Last edited by ScratchOne at Jun 24, 2014,
#4
Also I wanted to mention that when I tuned the saddle positions, I had to crank the A string pretty far back to where it's nearly in line with the low E string; I'm used to seeing a pair of slats ( . • ' . • ' ) rather than the way it is now (. . ' . • '), maybe having it cranked back is messing up the harmonics? And why would I need to do that on just the A string to get it in tune when the others are okay? This happened with the old bridge so it isn't a saddle problem...
#5
Sorry to bump my own thread as I work this out...
so adjusting the saddle up and down didn't get rid of the note.
I have an ebow plus though, and when I set it to 'harmonics' mode and place it over the a string with the second fret fretted, I get the F# very loud and clear if I place it over the neck pickup (and about an inch either way)
So I'm thinking maybe it's some sort of harmonic node being activated by the neck pickup?
Last edited by ScratchOne at Jun 24, 2014,
#6
Never had this particular issue but it sounds similar to a common issue on single coil equipped guitars called "stratitis". Check if any of your pick ups has the pole pieces very close to the string giving out this harmonic and if possible lower them.
#7
Quote by tappooh
Never had this particular issue but it sounds similar to a common issue on single coil equipped guitars called "stratitis". Check if any of your pick ups has the pole pieces very close to the string giving out this harmonic and if possible lower them.


I think you are right!

Searching for 'overtone strat problems' on google got me to stratitis and it sounds just like it. I realized as well the overtones are not just happening on the A string but on all of the strings. I'm not hearing a 'warbling' though because the notes are in tune so it's more like an undesired chord being played. I guess strats just have this in their design, right? It's what makes them sound more 'chimey' and 'jangly.'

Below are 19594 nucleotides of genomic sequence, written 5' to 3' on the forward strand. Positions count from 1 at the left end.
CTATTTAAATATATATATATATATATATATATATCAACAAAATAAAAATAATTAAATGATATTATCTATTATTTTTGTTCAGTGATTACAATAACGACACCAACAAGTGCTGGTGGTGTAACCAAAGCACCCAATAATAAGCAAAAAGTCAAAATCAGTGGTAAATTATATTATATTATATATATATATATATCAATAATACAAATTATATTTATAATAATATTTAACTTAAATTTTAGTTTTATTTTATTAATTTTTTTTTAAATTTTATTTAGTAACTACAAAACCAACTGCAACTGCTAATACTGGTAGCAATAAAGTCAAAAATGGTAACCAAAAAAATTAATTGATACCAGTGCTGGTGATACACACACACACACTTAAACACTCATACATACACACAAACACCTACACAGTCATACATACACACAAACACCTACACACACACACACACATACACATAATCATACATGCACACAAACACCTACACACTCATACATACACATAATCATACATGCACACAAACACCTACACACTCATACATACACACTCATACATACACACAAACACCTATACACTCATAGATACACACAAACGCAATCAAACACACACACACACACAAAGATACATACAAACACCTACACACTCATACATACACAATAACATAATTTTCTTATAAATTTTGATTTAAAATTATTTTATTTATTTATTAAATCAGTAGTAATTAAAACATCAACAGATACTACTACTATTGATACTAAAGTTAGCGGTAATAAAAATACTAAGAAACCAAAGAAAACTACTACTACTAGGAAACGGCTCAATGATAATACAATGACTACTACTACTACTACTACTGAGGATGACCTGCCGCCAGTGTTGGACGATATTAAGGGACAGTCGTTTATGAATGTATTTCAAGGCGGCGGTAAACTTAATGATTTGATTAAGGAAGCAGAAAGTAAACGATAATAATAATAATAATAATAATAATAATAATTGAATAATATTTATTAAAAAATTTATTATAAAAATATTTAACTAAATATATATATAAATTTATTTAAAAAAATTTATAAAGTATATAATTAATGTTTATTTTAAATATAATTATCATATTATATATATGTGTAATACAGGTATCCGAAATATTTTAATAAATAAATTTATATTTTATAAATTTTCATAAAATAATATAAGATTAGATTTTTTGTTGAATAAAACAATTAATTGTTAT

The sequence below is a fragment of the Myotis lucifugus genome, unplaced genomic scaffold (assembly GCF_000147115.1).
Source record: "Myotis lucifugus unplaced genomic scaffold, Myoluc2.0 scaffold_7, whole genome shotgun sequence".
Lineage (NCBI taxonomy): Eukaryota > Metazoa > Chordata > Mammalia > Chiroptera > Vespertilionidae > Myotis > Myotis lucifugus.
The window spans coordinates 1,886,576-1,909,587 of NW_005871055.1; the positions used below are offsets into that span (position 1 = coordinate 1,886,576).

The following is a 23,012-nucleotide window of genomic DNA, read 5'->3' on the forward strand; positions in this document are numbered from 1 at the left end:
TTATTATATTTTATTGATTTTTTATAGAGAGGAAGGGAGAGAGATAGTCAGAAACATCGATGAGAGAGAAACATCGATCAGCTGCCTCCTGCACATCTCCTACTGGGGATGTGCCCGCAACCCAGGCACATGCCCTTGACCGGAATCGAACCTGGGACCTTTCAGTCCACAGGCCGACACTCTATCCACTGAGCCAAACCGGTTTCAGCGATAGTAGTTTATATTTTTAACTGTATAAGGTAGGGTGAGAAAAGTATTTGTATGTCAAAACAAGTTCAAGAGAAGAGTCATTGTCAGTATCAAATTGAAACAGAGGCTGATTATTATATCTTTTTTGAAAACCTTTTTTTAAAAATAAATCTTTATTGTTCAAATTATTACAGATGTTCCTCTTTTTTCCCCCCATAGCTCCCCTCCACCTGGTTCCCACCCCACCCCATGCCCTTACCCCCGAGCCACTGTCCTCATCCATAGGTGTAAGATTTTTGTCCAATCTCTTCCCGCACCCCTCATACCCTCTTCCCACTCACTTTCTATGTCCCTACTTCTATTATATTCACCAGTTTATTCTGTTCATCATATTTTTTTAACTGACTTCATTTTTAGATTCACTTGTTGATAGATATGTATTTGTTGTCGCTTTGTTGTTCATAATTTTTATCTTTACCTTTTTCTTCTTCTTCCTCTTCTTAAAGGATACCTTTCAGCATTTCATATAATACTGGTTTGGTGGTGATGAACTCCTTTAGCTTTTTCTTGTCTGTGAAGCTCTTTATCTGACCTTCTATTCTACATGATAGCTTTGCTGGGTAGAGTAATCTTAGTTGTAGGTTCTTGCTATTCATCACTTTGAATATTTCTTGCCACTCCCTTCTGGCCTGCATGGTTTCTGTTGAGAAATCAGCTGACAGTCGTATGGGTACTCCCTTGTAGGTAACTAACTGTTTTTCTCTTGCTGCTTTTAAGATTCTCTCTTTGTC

I'd rather the overtone be an octave still. It seems like that's the case on a well made guitar or any stringed instrument that has a 'ring' to it. I'm not sure why my strat goes to a fifth instead. But I guess I have to live with it as it's what gives a strat its sound, and realistically I can just dial it out with the volume and tone knobs (or try to figure out how to fit this strange '2 note full chord' sound into music). I'm not at all displeased with how the guitar sounds either so I can see accepting this nuisance in order to get that sound. Is it just acceptable that the strat has a basically dirty/unbalanced sound?

I'm wondering if maybe I should have bought a brass block rather than steel though. I'm afraid the steel might have just made it worse (the website described the steel as giving a more 'bell like' sound.) If there was some way I could just dial it down I'd be happy; I'm still really curious about what it is that creates this effect (maybe the trem springs interfere?)

Also, very strangely lowering the pickups actually made the problem worse; it just reduced the 'fundamental' and I could hear this overtone much more clearly. When the pickups were up tight the fundamental covered it up a lot more (though the sound got jangly too... other overtone interference probably).
Last edited by ScratchOne at Jun 25, 2014,
#8
This all sounds like your strings are knicking the top of the 2nd fret. Make sure your neck is straight and your action is proper. You may just have a tall fret.
OBEY THE MIGHTY SHITKICKER
#9
If your guitar does indeed have "Stratitis," this is one sure fix for it:



Duncan Hot Rails. I have three of them in each of my Stratocatsers and am very happy with them.
"Maybe this world is another planet's hell?" - Aldous Huxley